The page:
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Data from: Bioregions are predominantly climatic for fishes of northern lakes

Citation

Loewen, Charlie et al. (2022), Data from: Bioregions are predominantly climatic for fishes of northern lakes, Dryad, Dataset, https://doi.org/10.5061/dryad.44j0zpcfc

Abstract

Aim: Recurrent species assemblages integrate important biotic interactions and joint responses to environmental and spatial filters that enable local coexistence. Here, we applied a bipartite (site-species) network approach to develop a natural typology of lakes sharing distinct fish faunas and provide a detailed, hierarchical view of their bioregions. We then compared the roles of key biogeographic factors to evaluate alternative hypotheses about how fish communities are assembled from the regional species pool.

Location: Ontario, Canada and the Upper Midwest, USA.

Time period: 1957–2017.

Major taxa studied: Freshwater fishes.

Methods: Bipartite modularity analysis was performed on 90 taxa from 10,016 inland lakes in the Southwestern Hudson Bay, Mississippi River, and St. Lawrence River drainages, uncovering bioregionalization of North American fishes at a large, subcontinental scale. We then used a latent variable approach, pairing non-metric partial least-squares structural equation modelling with multiple logistic regression, to show differences in the biogeographic templates of each community type. Indicators of contemporary and historical connectivity, climate, and habitat constructs were estimated using a geographic information system.

Results: Fish assemblages reflected broad, overlapping patterns of postglacial colonization, climate, and geological setting, but community differentiation was most linked to temperature, precipitation, and, for certain groups, lake area and water quality. Bioregions were also marked by non-native species, showing broad-scale impacts of introductions to the Great Lakes and surrounding basins.

Main conclusions: The dominant effects of climate across broad spatial gradients indicate differing sensitivities of fish communities to rapidly accelerating climate change and opportunities for targeted conservation strategies. By assessing biological variation at the level of recurrent assemblages, we accounted for the non-stationarity of macroecological processes structuring different sets of species on the landscape, and thus offer novel inference on the assembly of inland fish communities.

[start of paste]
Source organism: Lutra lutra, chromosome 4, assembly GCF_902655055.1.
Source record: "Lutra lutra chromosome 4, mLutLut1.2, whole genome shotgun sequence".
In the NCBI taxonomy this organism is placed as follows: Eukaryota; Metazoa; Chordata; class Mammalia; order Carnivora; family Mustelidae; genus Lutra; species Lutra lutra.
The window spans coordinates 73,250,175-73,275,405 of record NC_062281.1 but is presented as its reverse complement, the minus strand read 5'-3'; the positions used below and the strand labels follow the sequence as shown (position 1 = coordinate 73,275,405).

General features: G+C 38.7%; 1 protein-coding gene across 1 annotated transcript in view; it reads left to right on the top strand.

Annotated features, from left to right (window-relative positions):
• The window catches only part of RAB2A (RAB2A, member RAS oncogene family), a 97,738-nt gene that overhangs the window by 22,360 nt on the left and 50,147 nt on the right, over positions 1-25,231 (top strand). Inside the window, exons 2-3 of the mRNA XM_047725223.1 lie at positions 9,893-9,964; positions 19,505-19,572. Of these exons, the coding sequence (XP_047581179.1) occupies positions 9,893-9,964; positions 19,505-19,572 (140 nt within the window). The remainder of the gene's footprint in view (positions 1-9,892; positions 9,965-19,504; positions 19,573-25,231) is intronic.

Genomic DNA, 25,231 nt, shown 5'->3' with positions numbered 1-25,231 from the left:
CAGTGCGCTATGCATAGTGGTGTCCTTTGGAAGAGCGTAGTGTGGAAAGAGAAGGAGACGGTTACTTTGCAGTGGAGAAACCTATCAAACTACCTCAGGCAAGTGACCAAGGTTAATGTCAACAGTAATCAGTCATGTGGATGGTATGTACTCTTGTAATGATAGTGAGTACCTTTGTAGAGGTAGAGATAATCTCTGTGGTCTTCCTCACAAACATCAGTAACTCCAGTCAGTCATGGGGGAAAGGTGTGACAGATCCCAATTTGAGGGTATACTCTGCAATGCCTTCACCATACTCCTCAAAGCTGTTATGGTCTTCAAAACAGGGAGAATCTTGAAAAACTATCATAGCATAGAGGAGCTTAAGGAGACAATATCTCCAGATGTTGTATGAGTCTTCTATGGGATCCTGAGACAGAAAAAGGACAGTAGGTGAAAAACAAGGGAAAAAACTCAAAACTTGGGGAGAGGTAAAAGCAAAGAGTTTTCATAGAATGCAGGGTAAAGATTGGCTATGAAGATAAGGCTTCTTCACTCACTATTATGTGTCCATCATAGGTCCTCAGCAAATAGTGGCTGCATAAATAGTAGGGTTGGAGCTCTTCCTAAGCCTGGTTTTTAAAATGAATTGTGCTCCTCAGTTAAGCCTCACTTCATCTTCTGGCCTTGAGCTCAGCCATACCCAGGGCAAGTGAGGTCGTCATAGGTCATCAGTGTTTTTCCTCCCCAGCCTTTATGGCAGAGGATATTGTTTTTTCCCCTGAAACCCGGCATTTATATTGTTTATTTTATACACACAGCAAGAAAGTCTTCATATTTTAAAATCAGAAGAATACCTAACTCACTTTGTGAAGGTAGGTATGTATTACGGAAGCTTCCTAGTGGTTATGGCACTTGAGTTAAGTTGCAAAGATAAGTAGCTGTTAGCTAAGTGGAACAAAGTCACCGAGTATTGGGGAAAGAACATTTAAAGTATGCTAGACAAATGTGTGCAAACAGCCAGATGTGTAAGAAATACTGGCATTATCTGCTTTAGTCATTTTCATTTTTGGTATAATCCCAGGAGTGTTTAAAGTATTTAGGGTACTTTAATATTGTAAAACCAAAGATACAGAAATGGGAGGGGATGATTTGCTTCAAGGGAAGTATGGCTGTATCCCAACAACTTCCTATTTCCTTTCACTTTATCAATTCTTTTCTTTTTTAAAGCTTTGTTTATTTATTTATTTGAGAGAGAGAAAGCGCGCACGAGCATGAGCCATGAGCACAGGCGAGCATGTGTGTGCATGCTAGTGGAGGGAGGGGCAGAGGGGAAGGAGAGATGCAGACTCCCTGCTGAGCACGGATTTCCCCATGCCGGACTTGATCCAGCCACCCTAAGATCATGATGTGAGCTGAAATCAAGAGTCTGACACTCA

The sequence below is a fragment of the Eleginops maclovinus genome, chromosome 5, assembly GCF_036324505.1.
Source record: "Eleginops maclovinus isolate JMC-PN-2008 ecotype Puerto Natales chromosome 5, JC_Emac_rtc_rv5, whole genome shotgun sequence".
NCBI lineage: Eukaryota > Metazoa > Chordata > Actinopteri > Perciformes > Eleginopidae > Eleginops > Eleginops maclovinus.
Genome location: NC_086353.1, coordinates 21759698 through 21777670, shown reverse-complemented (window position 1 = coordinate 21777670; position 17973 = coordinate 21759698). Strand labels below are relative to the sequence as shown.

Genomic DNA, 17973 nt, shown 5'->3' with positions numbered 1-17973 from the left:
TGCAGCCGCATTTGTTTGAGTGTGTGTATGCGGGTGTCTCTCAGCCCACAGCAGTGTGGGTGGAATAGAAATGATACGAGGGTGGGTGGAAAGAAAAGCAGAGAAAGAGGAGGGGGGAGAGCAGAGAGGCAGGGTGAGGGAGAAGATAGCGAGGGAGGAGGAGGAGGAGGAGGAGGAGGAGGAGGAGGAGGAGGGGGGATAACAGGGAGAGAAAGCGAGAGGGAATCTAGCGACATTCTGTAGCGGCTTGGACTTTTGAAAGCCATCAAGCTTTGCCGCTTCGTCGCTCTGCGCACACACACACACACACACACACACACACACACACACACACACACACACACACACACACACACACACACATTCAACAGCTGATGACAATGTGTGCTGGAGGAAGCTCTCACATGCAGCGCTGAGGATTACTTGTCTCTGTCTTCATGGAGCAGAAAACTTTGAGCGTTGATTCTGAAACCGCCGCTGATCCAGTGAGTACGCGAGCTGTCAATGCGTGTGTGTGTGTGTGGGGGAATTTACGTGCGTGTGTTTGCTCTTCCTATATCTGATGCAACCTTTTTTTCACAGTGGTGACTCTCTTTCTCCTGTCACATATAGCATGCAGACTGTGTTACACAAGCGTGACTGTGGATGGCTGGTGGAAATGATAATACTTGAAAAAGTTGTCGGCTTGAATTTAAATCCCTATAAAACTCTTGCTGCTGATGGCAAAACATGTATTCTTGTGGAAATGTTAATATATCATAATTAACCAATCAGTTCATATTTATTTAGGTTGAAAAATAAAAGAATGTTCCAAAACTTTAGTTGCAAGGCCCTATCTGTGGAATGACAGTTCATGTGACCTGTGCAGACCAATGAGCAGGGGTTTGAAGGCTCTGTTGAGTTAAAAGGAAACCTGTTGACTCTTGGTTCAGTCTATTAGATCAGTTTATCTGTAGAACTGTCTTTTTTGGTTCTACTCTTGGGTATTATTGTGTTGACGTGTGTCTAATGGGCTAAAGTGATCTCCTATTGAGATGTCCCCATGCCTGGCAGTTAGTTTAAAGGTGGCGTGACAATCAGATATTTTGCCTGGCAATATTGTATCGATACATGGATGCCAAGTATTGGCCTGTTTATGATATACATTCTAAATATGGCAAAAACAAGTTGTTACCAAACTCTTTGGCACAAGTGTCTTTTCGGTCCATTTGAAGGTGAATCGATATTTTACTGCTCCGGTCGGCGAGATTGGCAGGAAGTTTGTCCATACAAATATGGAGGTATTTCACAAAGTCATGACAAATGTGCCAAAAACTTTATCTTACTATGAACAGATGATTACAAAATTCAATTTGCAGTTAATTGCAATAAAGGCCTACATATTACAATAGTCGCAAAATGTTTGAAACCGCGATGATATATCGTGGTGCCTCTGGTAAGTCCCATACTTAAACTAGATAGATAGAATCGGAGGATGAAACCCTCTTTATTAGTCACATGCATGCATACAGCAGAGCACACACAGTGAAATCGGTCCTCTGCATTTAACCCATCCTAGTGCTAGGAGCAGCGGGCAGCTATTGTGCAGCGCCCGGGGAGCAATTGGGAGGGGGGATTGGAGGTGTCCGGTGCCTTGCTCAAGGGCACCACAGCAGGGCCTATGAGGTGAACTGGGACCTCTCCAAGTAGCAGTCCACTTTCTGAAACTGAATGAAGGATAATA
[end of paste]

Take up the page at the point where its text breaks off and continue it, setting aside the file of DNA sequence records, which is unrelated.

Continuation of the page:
Methods

Fish occurrence records in portions of the Southwestern Hudson Bay, St. Lawrence, and Mississippi River drainages were compiled from existing datasets in Ontario (Aquatic Habitat Inventory; Dodge, Goodchild, Tilt, Waldriff, & MacRitchie, 1987), Michigan (Status and Trends; Wehrly, Carter, & Breck, 2021), and Minnesota (Index of Biotic Integrity; Drake & Pereira, 2002). Fishes were sampled from lakes, ponds, reservoirs, and embayments during the open-water season over a 60-year period (1957–2017) using a combination of netting, trapping, and electrofishing. Records of 132 fish taxa were initially compiled across 11,112 lakes, but several species and lakes were removed (see manuscript for selection details). Our final dataset included 90 taxa across 10,016 lakes (mean species richness = 8).

References

Dodge, D.P., Goodchild, G.A., Tilt, J.C., Waldriff, D.G., & MacRitchie, I. (1987). Manual of instructions: Aquatic habitat inventory surveys. Ontario Ministry of Natural Resources, Toronto, Canada.

Drake, M.T., & Pereira, D.L. (2002). Development of a fish-based index of biotic integrity for small inland lakes in Central Minnesota. North American Journal of Fisheries Management, 22, 1105–1123.

Wehrly, K.E., Carter, G.S., & Breck, J.E. (2021). Standardized sampling methods for the inland lakes status and trends program. Fisheries Special Report. Lansing, MI: Michigan Department of Natural Resources.

Usage Notes

Species at risk have been removed for their protection and those not used in analysis have also been excluded (see manuscript for selection details). As contractual requirements prevent us from releasing detailed sampling records for Ontario directly, these data are provided with approximate location coordinates. The full set of fish data (including species at risk) are readily available for non-commercial purposes from the Ministry of Northern Development, Mines, Natural Resources, and Forestry in Ontario (https://geohub.lio.gov.on.ca/datasets/aquatic-resource-area-polygon-segment-) and Departments of Natural Resources in Michigan (https://www.michigan.gov/dnr/0,4570,7-350-79137_79765_84005_84013---,00.html) and Minnesota (https://www.dnr.state.mn.us/waters/surfacewater_section/lake_ibi/index.html) through their standard data-sharing agreements.